It’s Olympics time again, and, as long-time readers know, I’m a fan of the athleticism but not the nationalism (and inevitable comparisons of strengths and weaknesses along national lines) that is endemic to bordered sports. Too many people compete for glory as representatives of whole societies, not for individual bests, and that particularly takes a toll on Japan’s athletes.
I’ve been a relentless critic of Japan’s sports commentary, but now that I’m watching it in the US, fair game. I was quite incandescent with rage at times listening to NBC’s stupid, overgeneralizing, and often borderline racist commentary of the Opening Ceremonies. Fortunately, I was not alone, and Korea protested not only the overgeneralizations, but also the ahistorical comments that were ill-considered. Fortunately, NBC apologized (and told the press that the offending commentator’s “assignment is over”), which is better than I’ve ever seen NHK do for its nasty coverage. Here’s the Washington Post on the issue.
WaPo: [NBC’s network’s analyst, Joshua Cooper] Ramo’s commentary amounted to bland trivia about Asia “seemingly plucked from hastily written social studies reports” — such as his observation that white and blue flags stood for North and South Korean unity. Variety compared his commentary to a Wikipedia article.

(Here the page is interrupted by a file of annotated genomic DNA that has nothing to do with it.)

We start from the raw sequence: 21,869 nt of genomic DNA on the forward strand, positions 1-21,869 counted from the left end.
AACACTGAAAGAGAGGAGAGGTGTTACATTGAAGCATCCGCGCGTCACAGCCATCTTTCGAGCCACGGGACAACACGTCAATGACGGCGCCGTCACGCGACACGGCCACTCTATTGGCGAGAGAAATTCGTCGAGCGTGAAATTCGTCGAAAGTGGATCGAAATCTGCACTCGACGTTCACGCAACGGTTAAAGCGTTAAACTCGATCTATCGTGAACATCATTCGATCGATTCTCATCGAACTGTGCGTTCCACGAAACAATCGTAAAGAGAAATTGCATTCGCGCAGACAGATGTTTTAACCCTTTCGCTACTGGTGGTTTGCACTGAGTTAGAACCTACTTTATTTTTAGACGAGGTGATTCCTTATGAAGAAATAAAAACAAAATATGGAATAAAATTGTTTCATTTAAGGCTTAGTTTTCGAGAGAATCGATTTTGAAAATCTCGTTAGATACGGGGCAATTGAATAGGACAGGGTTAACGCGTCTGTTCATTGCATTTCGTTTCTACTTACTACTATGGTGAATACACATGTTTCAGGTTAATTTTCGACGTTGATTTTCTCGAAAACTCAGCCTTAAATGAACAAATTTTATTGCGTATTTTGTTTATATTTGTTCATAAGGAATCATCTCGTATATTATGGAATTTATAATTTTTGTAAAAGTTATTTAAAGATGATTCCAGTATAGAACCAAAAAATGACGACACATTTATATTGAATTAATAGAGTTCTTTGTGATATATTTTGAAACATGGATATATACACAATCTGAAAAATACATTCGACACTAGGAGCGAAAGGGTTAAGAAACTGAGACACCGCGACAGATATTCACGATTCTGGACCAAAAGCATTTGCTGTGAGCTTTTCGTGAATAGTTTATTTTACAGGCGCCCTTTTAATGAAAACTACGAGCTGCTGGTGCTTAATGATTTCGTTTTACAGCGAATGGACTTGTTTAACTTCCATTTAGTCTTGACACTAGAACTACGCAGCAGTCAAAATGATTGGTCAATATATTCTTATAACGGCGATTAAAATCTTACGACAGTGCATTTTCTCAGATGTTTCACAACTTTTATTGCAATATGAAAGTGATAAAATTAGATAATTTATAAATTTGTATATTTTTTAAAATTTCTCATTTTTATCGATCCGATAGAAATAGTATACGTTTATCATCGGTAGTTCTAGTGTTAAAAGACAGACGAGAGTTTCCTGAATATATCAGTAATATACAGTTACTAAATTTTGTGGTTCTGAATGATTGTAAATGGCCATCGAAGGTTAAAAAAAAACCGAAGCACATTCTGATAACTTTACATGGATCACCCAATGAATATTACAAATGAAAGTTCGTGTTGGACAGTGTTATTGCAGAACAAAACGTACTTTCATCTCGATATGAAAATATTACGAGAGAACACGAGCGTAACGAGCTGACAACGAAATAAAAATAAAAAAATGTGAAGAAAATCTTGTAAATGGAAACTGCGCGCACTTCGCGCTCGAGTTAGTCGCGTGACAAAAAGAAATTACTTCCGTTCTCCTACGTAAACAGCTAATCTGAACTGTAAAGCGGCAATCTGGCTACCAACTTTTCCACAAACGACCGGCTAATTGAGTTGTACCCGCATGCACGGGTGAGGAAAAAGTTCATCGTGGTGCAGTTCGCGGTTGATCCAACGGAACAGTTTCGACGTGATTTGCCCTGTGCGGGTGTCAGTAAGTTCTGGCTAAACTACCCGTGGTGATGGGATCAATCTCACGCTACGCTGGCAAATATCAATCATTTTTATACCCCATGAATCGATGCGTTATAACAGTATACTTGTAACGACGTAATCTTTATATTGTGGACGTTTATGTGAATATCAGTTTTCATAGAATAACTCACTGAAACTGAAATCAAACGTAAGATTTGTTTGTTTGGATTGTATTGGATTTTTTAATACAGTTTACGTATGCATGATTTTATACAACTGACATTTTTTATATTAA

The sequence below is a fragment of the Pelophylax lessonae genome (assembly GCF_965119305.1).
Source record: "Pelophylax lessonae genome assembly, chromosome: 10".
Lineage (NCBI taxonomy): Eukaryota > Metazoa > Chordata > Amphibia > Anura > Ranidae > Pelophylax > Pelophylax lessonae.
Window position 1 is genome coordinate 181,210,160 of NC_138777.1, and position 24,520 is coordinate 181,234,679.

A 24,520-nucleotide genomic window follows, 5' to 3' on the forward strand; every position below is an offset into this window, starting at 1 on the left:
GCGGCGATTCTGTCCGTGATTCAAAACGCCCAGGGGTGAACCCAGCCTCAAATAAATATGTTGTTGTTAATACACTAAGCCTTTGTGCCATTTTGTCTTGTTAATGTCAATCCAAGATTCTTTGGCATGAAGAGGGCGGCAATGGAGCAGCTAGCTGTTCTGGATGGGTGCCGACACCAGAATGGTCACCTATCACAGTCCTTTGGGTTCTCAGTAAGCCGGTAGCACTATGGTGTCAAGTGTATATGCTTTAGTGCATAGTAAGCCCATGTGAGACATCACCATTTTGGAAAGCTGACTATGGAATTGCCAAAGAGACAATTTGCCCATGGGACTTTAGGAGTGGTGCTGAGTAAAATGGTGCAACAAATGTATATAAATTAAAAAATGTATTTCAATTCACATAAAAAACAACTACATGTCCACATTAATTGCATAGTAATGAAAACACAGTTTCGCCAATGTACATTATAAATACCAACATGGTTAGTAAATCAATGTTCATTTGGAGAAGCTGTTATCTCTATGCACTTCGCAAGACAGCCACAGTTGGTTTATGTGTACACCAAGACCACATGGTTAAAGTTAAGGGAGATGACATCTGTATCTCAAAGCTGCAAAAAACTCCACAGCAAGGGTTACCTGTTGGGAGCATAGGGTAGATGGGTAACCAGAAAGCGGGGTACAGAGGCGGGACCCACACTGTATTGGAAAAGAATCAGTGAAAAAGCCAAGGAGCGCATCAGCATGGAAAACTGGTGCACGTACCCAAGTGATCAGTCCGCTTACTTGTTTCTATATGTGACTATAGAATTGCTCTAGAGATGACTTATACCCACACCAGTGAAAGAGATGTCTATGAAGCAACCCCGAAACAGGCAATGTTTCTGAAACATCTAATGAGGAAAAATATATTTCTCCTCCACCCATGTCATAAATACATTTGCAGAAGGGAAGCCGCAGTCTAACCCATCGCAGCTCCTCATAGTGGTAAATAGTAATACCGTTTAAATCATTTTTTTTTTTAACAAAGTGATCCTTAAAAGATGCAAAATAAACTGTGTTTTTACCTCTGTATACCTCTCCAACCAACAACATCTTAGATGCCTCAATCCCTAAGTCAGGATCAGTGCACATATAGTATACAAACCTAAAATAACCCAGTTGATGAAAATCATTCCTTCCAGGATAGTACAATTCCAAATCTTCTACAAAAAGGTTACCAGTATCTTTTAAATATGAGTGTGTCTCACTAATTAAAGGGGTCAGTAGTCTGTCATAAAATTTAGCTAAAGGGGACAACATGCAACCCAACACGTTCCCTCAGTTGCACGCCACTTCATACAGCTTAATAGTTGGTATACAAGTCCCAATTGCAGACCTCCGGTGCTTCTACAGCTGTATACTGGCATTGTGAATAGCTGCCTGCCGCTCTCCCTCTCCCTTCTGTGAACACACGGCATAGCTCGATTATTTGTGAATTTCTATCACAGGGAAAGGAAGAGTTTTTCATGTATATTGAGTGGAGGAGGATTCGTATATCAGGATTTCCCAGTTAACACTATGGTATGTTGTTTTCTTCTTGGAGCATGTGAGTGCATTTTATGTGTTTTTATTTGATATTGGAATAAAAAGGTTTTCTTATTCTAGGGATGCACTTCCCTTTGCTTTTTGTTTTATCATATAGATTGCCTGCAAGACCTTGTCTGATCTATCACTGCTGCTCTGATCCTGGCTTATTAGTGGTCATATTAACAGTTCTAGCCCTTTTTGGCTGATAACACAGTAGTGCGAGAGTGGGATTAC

But Ramo’s big misstep came when he noticed Prime Minister Shinzo Abe of Japan in the crowd and offered what he knew about the country’s history with Korea. Japan was “a country which occupied Korea from 1910 to 1945,” Ramo said, correctly (though he did not mention that historians say the Japanese army forced tens of thousands of Koreans into sex slavery.) “But,” Ramo continued, “every Korean will tell you that Japan as a cultural and technological and economic example has been so important to their own transformation.” This was definitely not correct.